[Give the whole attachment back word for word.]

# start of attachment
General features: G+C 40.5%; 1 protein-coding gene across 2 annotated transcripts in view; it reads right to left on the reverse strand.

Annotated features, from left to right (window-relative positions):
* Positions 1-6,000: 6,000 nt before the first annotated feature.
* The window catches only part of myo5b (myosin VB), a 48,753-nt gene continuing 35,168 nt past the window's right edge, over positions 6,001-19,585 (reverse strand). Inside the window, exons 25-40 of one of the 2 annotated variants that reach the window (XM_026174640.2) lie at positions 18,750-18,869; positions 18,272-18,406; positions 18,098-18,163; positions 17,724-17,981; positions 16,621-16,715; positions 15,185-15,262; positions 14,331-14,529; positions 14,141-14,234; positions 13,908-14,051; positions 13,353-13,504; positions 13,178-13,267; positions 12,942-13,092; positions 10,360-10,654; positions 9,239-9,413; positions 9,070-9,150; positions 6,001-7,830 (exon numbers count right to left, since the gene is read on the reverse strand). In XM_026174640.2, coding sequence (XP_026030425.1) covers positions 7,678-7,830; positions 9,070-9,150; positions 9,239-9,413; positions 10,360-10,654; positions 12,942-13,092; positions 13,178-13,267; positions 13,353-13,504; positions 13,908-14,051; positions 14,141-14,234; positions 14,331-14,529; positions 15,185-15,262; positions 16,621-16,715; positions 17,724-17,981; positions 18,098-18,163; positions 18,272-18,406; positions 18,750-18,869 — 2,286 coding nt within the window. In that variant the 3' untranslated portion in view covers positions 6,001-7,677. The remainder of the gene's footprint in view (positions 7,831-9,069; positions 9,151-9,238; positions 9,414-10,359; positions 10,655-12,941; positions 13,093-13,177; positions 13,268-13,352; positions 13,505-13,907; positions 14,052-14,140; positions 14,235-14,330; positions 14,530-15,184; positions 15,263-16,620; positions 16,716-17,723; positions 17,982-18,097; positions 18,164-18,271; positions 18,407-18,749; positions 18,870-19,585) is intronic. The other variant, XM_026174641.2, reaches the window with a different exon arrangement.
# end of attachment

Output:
General features: G+C 40.5%; 1 protein-coding gene across 2 annotated transcripts in view; it reads right to left on the reverse strand.

Annotated features, from left to right (window-relative positions):
* Positions 1-6,000: 6,000 nt before the first annotated feature.
* The window catches only part of myo5b (myosin VB), a 48,753-nt gene continuing 35,168 nt past the window's right edge, over positions 6,001-19,585 (reverse strand). Inside the window, exons 25-40 of one of the 2 annotated variants that reach the window (XM_026174640.2) lie at positions 18,750-18,869; positions 18,272-18,406; positions 18,098-18,163; positions 17,724-17,981; positions 16,621-16,715; positions 15,185-15,262; positions 14,331-14,529; positions 14,141-14,234; positions 13,908-14,051; positions 13,353-13,504; positions 13,178-13,267; positions 12,942-13,092; positions 10,360-10,654; positions 9,239-9,413; positions 9,070-9,150; positions 6,001-7,830 (exon numbers count right to left, since the gene is read on the reverse strand). In XM_026174640.2, coding sequence (XP_026030425.1) covers positions 7,678-7,830; positions 9,070-9,150; positions 9,239-9,413; positions 10,360-10,654; positions 12,942-13,092; positions 13,178-13,267; positions 13,353-13,504; positions 13,908-14,051; positions 14,141-14,234; positions 14,331-14,529; positions 15,185-15,262; positions 16,621-16,715; positions 17,724-17,981; positions 18,098-18,163; positions 18,272-18,406; positions 18,750-18,869 — 2,286 coding nt within the window. In that variant the 3' untranslated portion in view covers positions 6,001-7,677. The remainder of the gene's footprint in view (positions 7,831-9,069; positions 9,151-9,238; positions 9,414-10,359; positions 10,655-12,941; positions 13,093-13,177; positions 13,268-13,352; positions 13,505-13,907; positions 14,052-14,140; positions 14,235-14,330; positions 14,530-15,184; positions 15,263-16,620; positions 16,716-17,723; positions 17,982-18,097; positions 18,164-18,271; positions 18,407-18,749; positions 18,870-19,585) is intronic. The other variant, XM_026174641.2, reaches the window with a different exon arrangement.